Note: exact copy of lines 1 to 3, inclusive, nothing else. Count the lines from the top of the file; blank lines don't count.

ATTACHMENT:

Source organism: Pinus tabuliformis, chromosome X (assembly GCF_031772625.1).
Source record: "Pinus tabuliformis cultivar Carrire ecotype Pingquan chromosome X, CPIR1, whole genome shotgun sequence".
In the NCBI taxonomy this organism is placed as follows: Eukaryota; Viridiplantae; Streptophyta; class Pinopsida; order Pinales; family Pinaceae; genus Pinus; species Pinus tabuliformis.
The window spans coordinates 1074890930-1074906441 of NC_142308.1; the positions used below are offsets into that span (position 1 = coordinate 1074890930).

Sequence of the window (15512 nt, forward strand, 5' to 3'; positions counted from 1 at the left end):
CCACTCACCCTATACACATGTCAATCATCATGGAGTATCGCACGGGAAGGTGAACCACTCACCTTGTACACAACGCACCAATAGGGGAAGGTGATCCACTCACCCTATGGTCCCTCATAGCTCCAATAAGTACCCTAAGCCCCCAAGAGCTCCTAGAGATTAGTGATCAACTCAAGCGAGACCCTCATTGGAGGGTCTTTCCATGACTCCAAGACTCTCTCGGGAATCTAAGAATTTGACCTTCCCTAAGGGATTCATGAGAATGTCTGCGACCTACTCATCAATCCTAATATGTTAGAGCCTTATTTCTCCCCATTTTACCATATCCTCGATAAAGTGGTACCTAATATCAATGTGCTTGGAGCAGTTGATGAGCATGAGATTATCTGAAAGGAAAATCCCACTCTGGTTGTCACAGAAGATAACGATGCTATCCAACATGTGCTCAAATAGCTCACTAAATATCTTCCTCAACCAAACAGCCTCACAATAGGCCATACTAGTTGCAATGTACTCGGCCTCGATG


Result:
Source organism: Pinus tabuliformis, chromosome X (assembly GCF_031772625.1).
Source record: "Pinus tabuliformis cultivar Carrire ecotype Pingquan chromosome X, CPIR1, whole genome shotgun sequence".
In the NCBI taxonomy this organism is placed as follows: Eukaryota; Viridiplantae; Streptophyta; class Pinopsida; order Pinales; family Pinaceae; genus Pinus; species Pinus tabuliformis.